Busting Myths: Can Pit Bulls Be Good Pets?

In order to match thousands of dogs and cats each year with the right homes, adoption advisors at PAWS spend a lot of time listening, sharing ideas, educating and, sometimes, busting myths. Because American Pit Bull Terriers and mixes of the breed account for 20 percent or more of the dogs available for adoption in shelters, PAWS' staff and volunteers work diligently to dispel the most common myths that may keep potential adopters from considering some really fantastic dogs.

Myth #1: Unpredictable around children

The truth is that Pit Bull Terriers have enjoyed a long history as family pets. When well-socialized and properly raised, these dogs can be perfect for tolerating kids' rambunctious play. While some dogs might not be suitable with all little ones (they can accidentally knock them down) common sense dictates that young children should be taught how to properly interact with all dogs and should never be left unsupervised with any breed.

Dawn Kaestner was open to the idea of welcoming a Pit Bull into her home. When she took her family to PAWS to look for a companion for their 11-year-old dog Scarlett, Shelter Manager Lisa Hockins introduced them to Rhodes, a handsome red-nosed Pit Bull Terrier mix. Dawn appreciated the careful matching process.

"I loved that you required other dogs in the home to interact with the shelter dogs [during the adoption visit] to ensure a good fit," she shared. Dawn and her sons, nine-year-old Jack and seven-year-old Owen, found Rhodes irresistible and renamed him Sheldon after adoption. "We fell in love with Sheldon. Sadly, a week after bringing him home, our dog Scarlett was diagnosed with a blood platelet disease and died suddenly. Our family was devastated but Sheldon proved a nice distraction, especially for our sons."

Myth #2: Can never be trusted with cats

Most dogs of any breed will have the strong desire to chase after cats or smaller animals. It's a trait leftover from their days in the wild. Anyone who wants to add a canine friend to a family with felines should always find out more about the individual dog's experiences and behavior before making the decision to adopt. Contrary to popular belief, Pit Bulls shouldn't be automatically ruled out. In reality there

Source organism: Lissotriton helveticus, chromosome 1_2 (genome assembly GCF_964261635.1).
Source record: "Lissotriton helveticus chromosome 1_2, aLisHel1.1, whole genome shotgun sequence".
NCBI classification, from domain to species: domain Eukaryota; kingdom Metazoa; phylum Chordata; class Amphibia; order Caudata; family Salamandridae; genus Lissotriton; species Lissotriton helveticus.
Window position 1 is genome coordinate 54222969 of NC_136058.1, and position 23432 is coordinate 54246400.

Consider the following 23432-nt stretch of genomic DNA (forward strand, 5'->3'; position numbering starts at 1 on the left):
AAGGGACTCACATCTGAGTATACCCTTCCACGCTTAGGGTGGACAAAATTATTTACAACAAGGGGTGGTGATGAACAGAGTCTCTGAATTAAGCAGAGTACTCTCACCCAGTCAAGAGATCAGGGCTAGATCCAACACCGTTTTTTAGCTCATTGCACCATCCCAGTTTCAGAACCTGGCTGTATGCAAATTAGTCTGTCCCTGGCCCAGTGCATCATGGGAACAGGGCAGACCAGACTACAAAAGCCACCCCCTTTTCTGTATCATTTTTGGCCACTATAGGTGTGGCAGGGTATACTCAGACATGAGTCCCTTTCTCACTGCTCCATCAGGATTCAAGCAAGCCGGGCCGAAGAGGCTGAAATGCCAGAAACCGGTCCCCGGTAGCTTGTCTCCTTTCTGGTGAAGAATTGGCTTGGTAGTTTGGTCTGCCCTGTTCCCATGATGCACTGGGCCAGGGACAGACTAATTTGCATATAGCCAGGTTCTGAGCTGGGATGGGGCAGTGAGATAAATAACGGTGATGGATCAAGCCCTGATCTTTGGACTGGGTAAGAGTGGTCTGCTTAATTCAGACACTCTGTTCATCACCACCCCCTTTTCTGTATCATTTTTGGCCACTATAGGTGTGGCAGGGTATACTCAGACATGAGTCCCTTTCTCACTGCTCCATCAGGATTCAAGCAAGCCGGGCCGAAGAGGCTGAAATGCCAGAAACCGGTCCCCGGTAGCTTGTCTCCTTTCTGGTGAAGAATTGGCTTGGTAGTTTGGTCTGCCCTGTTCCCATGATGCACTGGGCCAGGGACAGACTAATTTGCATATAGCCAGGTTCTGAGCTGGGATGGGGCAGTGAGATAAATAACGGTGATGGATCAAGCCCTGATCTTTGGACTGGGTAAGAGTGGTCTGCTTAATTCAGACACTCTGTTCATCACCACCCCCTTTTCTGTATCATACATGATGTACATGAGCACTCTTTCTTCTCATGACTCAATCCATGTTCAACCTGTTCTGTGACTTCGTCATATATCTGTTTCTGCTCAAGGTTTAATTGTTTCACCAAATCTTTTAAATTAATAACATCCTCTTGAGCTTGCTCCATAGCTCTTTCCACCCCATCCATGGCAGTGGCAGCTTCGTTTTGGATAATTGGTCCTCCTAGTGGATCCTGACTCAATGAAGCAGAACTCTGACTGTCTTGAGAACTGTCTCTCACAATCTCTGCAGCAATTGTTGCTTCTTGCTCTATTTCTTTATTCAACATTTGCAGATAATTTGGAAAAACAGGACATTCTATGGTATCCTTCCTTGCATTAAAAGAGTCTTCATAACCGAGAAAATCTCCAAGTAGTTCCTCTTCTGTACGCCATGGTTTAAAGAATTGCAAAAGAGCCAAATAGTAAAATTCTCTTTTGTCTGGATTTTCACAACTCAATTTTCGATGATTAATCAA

are endless examples of Pit Bulls who live in beautiful harmony with cats, birds and other pets.

Pit Bull sleeping with two kittens

Above: Pit Bulls, like many other dogs, can be loving, trusted friends with feline family members.

Myth #3: Can't do anything but fight

Pit Bulls have excelled in many dog sports such as agility, search and rescue, tracking, obedience, and pet-assisted therapy. As an ambassador of the breed, Guiseppe goes to work every day with his guardian. He demonstrates his admirable qualities of patience, gentleness and a love of human attention while walking in Seattle's Greenwood Seafair Parade. In addition, the Washington State Patrol has several Pit Bulls who are trained to sniff out bombs. Those dogs work side by side with officers to protect citizens from terrorist attacks.

Myth #4: Only owned by drug dealers and gang members

Mukilteo Animal Control Officer Shanita Duke shares her home with rescued Pit Bulls Thor and Scabby, and world famous chef Rachael Ray loves and travels with her Pit Bull Isaboo. Pit Bulls are the trusted companions of many different people from all walks of life. From athletes and celebrities to law enforcement officers, this loyal companion has a long, successful history of peacefully living in our society.

At PAWS we have met hundreds of Pit Bulls and other dogs with the characteristically large square head who are loving, gentle, wonderful companions simply looking for someone to give them a chance. It's no secret that those who choose to adopt one of these jewels must daily combat the stereotypes. They must continue to be good ambassadors for the breed through attentive, responsible guardianship. With their help and yours, now that you are armed with the truth, one day these myths will be history.

Sign Up for PAWS E-newsletters!

Contact Information

* denotes a required field

Which regular PAWS Newsletters would you like to receive?

Please check all that apply

E-mail this Page

E-mail this Page

Like what you see? Send a link to this page via e-mail. We respect your privacy. Neither you nor your friend will be added to PAWS’ mailing list.

Security Code

Thank you!

Your message has been sent.

Note: We will do our best to respond to your email on the next weekday. For an immediate answer, please give us a call.

Error

I'm sorry, your message was not sent. Double-check your security code. If this error persists, please contact us at (425) 787-2500 or info@paws.org.

Fatal Error

I'm sorry, there was a fatal error sending your message. We cannot process your request at this time. please contact our support team at (425) 787-2500 or info@paws.org.